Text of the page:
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Extracorporeal treatment for carbamazepine poisoning: systematic review and recommendations from the EXTRIP workgroup

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  • Marc Ghannoum
  • Christopher Yates
  • Tais F Galvao
  • Kevin M Sowinski
  • Thi Hai Vân Vo
  • Andrew Coogan
  • Sophie Gosselin
  • Valery Lavergne
  • Thomas D Nolin
  • Robert S Hoffman
  • EXTRIP workgroup (Lotte Christine Groth Høgberg, members)
  • Lotte Christine Groth Høgberg (Member of study group)
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CONTEXT: The Extracorporeal Treatments in Poisoning (EXTRIP) workgroup was created to provide evidence and consensus-based recommendations on the use of extracorporeal treatments (ECTRs) in poisoning.

OBJECTIVES: To perform a systematic review and provide clinical recommendations for ECTR in carbamazepine poisoning.

METHODS: After a systematic literature search, the subgroup extracted the data and summarized the findings following a pre-determined format. The entire workgroup voted via a two-round modified Delphi method to reach a consensus on voting statements, using a RAND/UCLA Appropriateness Method to quantify disagreement. Anonymous votes were compiled, returned, and discussed in person. A second vote determined the final recommendations.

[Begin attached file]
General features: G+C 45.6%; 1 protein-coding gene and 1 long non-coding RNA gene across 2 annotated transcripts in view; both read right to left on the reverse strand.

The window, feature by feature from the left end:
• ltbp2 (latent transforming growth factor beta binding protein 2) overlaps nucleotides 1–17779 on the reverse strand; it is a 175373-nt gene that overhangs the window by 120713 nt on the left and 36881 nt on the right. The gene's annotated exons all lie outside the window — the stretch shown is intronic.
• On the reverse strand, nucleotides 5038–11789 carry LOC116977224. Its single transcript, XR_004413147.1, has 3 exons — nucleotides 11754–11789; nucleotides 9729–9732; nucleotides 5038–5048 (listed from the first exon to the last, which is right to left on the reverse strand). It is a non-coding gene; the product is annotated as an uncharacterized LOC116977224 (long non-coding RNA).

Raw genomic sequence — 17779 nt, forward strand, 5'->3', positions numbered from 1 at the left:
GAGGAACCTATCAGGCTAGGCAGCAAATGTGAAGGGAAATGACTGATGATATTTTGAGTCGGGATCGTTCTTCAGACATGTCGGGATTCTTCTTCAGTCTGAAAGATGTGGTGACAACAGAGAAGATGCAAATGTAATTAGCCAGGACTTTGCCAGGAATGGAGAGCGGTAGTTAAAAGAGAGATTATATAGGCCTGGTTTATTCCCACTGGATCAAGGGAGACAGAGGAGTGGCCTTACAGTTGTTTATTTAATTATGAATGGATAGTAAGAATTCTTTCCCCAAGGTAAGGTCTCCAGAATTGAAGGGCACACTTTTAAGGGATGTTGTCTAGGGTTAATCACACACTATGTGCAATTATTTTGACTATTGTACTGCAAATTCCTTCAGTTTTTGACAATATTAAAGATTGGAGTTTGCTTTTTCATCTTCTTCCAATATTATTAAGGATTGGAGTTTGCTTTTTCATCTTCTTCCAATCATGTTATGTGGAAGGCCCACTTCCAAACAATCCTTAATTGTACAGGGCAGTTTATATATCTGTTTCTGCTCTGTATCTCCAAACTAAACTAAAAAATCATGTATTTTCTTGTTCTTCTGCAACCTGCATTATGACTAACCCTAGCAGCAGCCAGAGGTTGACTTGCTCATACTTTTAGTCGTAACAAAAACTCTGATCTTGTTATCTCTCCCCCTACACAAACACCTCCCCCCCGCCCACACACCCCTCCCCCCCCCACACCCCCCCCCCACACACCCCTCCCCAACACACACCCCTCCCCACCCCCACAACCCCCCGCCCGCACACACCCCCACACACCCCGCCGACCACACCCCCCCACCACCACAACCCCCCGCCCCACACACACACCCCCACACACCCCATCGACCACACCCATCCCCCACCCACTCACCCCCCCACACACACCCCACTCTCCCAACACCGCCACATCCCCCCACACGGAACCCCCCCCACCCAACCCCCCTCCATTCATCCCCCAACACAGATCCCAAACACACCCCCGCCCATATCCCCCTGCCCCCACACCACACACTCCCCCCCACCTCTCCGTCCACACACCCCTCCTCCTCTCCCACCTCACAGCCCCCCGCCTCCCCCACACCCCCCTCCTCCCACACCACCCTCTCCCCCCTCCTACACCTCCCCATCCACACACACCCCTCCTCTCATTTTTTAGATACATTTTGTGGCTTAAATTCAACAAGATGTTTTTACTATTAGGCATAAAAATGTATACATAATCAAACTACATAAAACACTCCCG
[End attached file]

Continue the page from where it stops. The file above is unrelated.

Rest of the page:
RESULTS: Seventy-four articles met inclusion criteria. Articles included case reports, case series, descriptive cohorts, pharmacokinetic studies, and in-vitro studies; two poor-quality observational studies were identified, yielding a very low quality of evidence for all recommendations. Data on 173 patients, including 6 fatalities, were reviewed. The workgroup concluded that carbamazepine is moderately dialyzable and made the following recommendations: ECTR is suggested in severe carbamazepine poisoning (2D). ECTR is recommended if multiple seizures occur and are refractory to treatment (1D), or if life-threatening dysrhythmias occur (1D). ECTR is suggested if prolonged coma or respiratory depression requiring mechanical ventilation are present (2D) or if significant toxicity persists, particularly when carbamazepine concentrations rise or remain elevated, despite using multiple-dose activated charcoal (MDAC) and supportive measures (2D). ECTR should be continued until clinical improvement is apparent (1D) or the serum carbamazepine concentration is below 10 mg/L (42 the μ in μmol/L looks weird.) (2D). Intermittent hemodialysis is the preferred ECTR (1D), but both intermittent hemoperfusion (1D) or continuous renal replacement therapies (3D) are alternatives if hemodialysis is not available. MDAC therapy should be continued during ECTR (1D).

CONCLUSION: Despite the low quality of the available clinical evidence and the high protein binding capacity of carbamazepine, the workgroup suggested extracorporeal removal in cases of severe carbamazepine poisoning.

Original languageEnglish
JournalClinical toxicology (Philadelphia, Pa.)
Volume52
Issue number10
Pages (from-to)993-1004
Number of pages12
ISSN1556-3650
DOIs
Publication statusPublished - Dec 2014

ID: 45000046